Last month we discussed some production parameters for chicken farmers. This month we conclude basic production requirements for profitable chicken operations.
Chickens need fresh air at the right temperature. Never be tempted to compromise on the supply of fresh air when, for example, you may need to increase the temperature when it’s cold. Change the method of heat supply to the chicken house without reducing air or air flow.
If the poultry house is hot and stuffy, the birds will be uncomfortable and won’t eat or drink which will have an impact on production. Once the health of your chickens is affected the way is open to bacterial and viral infections.
Dust and ammonia damage the chicken’s respiratory system.
Harmful bacteria, like Escherichia coli, may be dispersed in dust, and ammonia damages the mucous membranes lining the chicken’s airways – another gateway for bacteria to enter.
Foot pad damage is a sign of wet litter and high ammonia levels.
There are instruments that measure airflow, carbon dioxide and ammonia levels but the nose of a farmer is a pretty sensitive instrument in itself, and quite capable of sniffing out problems in air quality.
Get down to chicken level, lie on the chicken litter if necessary, and spend 30 minutes there to establish the conditions. This, and the chickens’ activity, may provide an accurate indication of air quality.
Temperature spikes and falls have a very detrimental effect on chickens, especially young chicks. Extreme heat or cold affects production and may cause mortality. Should temperature recommendations for the specific breed not be met, chicks won’t attain the standard weight within the first two weeks. This will affect flock uniformity and could cause runting.
Sit or lie down in your chicken house to feel the temperature and watch the chicks to see if they are comfortable. It’s a good idea to have a maximum/minimum thermometer in the house at chicken level and record the daily temperatures at about the same time each day. Chart the temps if you can to get an idea of what temperatures suit your chickens.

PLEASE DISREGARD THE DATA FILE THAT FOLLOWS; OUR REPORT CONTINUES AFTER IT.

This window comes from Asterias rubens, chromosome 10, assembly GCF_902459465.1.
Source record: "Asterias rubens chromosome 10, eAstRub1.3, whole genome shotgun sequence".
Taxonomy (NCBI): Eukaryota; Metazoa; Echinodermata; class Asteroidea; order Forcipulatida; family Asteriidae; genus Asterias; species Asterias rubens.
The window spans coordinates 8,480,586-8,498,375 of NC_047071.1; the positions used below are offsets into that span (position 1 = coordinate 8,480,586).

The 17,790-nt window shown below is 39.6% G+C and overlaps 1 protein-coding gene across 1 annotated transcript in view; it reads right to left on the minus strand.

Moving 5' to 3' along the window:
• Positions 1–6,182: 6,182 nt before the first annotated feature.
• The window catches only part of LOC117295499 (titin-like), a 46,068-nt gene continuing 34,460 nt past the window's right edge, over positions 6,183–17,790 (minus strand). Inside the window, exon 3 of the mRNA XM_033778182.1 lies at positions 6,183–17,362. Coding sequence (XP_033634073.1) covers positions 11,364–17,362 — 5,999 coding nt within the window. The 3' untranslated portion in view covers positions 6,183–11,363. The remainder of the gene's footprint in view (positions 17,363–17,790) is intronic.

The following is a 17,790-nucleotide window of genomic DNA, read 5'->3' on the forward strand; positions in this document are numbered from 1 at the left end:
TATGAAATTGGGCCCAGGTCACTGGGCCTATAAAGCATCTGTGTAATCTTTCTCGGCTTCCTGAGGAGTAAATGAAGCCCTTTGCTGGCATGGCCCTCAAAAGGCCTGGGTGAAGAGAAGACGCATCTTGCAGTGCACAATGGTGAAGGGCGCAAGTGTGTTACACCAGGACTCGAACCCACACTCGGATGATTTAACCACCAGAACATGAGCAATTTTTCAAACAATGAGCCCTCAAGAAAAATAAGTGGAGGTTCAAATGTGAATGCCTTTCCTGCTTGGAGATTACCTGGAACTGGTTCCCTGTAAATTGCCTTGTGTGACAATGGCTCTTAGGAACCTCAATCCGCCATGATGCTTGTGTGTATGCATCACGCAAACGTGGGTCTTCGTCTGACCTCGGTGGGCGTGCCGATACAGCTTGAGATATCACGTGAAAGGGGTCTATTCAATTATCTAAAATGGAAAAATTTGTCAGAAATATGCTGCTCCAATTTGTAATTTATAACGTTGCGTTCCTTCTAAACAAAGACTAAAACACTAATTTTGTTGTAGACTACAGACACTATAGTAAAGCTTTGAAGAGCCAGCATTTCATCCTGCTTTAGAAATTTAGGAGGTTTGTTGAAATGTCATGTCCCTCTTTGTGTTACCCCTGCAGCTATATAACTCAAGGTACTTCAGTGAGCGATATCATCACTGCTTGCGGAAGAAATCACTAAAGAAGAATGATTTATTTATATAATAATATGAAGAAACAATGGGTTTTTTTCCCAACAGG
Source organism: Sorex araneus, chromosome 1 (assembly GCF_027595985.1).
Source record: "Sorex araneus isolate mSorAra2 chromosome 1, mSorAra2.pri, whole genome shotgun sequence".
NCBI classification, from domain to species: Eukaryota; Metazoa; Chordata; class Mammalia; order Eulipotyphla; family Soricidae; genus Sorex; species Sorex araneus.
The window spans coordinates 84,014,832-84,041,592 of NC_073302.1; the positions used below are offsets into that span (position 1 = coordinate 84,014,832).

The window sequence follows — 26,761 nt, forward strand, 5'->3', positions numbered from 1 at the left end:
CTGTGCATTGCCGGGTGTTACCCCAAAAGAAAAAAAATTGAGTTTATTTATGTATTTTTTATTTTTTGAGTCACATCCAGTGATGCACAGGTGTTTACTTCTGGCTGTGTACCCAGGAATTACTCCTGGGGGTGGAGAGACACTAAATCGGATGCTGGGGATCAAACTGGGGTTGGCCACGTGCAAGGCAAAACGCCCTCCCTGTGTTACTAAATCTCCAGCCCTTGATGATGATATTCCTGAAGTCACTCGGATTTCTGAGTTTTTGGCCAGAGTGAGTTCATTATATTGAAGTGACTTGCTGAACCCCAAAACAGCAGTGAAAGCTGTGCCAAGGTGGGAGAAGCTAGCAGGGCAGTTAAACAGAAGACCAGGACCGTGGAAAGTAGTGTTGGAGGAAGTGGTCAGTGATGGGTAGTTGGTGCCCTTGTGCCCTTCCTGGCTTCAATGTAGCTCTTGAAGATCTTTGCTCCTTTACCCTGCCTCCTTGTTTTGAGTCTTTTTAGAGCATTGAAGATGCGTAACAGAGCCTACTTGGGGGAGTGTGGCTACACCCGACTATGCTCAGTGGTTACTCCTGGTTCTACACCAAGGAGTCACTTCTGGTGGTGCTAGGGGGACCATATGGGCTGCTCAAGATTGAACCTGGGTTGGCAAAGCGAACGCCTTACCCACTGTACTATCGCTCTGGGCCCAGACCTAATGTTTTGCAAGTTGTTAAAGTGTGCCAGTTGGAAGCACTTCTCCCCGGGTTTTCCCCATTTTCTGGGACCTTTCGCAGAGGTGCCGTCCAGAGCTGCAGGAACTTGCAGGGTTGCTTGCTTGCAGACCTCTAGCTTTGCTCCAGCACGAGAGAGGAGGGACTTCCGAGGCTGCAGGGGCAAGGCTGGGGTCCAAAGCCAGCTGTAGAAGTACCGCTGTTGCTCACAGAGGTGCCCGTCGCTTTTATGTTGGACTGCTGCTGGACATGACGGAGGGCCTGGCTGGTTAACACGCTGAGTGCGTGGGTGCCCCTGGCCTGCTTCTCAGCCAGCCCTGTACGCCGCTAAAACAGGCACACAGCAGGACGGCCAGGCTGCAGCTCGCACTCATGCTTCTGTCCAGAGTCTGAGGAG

There are well-documented recommendations for lighting programmes and these should be followed. There should be even distribution of light in the chicken house and no shadowed areas.
Once broilers have reached the recommended seven-day weight, natural day-light and length is enough.
CLEANING AND REST
The most important part of the cleaning procedure is to remove the litter and organic material before you wash out the house with water.
Unless all organic material is cleared, the sanitising agent won’t work properly. After you have cleaned and sanitised, rest the house for ten days before you restock.
A poor clean-out followed by an insufficient rest period will mean poor poultry performance – and reduced profit.
Check the requirements of your breed and visit the poultry house regularly before rushing off to find a possible disease to blame for disappointing production.
Don’t use antibiotics as a crutch to mask poor management or a lack of good farming practices.
Remember, it is the feet of the farmer through the poultry house that makes the broiler grow or the layer produce eggs.